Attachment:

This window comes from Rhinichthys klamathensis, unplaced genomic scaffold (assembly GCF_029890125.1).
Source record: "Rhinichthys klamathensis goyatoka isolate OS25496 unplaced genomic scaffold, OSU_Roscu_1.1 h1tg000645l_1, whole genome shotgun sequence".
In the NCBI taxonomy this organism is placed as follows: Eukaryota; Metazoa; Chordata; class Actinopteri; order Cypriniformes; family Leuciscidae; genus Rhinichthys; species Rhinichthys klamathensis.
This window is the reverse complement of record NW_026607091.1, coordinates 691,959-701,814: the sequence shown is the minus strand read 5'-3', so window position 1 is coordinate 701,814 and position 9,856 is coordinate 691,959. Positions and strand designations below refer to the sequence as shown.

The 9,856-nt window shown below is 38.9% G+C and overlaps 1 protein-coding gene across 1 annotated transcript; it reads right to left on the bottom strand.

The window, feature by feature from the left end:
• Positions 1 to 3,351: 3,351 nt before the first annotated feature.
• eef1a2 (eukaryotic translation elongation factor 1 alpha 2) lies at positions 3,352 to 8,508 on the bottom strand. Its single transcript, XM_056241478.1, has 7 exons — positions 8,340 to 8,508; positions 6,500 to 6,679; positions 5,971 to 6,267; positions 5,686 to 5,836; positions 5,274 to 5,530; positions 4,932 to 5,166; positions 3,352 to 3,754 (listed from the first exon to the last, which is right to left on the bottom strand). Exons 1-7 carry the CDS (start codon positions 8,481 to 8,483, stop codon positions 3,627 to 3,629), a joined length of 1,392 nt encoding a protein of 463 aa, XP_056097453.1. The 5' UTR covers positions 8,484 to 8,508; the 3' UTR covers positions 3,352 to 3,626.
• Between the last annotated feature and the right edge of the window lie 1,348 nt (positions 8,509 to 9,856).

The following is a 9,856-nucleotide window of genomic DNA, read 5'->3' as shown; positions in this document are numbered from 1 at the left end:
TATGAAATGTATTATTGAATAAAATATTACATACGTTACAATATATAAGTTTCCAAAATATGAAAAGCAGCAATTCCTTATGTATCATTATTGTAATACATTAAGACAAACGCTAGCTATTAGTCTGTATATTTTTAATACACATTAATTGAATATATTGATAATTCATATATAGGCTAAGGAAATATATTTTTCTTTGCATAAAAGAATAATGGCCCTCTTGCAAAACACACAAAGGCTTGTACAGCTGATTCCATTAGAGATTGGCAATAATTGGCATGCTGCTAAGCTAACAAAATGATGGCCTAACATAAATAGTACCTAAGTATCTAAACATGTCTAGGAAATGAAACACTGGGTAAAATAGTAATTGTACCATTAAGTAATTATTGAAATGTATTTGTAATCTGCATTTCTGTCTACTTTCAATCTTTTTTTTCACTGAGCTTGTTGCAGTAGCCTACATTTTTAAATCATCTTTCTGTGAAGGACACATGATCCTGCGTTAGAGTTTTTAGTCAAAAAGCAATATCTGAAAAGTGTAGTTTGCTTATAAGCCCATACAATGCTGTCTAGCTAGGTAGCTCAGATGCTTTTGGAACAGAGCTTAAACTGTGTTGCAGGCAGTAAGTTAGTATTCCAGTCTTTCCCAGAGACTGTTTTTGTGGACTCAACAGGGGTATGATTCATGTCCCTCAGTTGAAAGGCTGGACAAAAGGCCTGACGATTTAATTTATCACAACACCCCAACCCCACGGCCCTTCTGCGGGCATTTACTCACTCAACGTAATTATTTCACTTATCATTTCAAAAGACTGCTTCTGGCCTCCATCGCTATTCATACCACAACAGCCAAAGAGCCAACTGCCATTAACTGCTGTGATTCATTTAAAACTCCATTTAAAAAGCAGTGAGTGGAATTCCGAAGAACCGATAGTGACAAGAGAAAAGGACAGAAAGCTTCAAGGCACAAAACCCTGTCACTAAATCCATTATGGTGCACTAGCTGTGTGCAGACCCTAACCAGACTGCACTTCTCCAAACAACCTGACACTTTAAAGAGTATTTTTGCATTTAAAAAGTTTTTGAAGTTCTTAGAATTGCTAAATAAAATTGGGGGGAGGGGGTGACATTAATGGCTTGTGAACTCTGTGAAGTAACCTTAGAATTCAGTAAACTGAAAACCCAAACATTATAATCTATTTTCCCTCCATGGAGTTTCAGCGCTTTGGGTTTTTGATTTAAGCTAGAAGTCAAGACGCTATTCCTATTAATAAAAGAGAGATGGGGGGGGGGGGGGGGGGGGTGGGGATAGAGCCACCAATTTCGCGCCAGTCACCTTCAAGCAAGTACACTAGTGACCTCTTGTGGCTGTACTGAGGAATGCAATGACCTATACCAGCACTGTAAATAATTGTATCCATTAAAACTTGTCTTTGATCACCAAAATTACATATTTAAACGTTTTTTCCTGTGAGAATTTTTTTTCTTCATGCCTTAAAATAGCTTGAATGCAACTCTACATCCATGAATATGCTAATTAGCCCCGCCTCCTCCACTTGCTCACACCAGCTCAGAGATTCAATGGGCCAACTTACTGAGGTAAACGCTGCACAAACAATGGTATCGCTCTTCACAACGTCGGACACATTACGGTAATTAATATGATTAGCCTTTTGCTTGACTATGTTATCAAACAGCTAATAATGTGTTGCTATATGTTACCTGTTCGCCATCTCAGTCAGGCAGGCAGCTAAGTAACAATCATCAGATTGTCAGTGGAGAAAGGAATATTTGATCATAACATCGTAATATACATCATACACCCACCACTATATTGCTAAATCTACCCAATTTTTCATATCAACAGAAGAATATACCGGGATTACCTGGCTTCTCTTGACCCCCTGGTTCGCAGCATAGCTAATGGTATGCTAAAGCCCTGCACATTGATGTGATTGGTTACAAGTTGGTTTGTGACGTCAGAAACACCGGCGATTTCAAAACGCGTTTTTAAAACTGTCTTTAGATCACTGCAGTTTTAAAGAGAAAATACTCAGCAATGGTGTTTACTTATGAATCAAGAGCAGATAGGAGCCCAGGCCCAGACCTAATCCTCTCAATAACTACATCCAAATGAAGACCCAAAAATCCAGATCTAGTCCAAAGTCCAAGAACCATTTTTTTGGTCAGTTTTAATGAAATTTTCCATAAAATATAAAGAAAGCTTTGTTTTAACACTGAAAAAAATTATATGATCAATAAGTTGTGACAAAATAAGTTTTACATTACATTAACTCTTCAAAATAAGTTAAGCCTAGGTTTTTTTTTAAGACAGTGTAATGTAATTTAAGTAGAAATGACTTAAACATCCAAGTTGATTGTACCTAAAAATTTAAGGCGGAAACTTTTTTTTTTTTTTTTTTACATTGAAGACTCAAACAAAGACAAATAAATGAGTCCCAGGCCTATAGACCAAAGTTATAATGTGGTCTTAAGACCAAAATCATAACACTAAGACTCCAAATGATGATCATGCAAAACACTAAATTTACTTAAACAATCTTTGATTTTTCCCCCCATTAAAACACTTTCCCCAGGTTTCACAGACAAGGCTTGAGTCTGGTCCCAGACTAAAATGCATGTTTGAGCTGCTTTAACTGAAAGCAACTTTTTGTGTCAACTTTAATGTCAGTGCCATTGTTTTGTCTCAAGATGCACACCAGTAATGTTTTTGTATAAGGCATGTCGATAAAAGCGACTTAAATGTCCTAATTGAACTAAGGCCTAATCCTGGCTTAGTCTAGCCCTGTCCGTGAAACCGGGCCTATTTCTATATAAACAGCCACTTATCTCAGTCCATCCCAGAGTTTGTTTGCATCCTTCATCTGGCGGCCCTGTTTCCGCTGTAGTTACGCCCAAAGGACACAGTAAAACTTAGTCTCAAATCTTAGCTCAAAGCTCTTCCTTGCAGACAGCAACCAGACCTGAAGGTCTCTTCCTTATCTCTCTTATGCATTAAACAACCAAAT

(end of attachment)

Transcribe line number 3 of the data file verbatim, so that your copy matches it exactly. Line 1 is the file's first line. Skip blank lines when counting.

In the NCBI taxonomy this organism is placed as follows: Eukaryota; Metazoa; Chordata; class Actinopteri; order Cypriniformes; family Leuciscidae; genus Rhinichthys; species Rhinichthys klamathensis.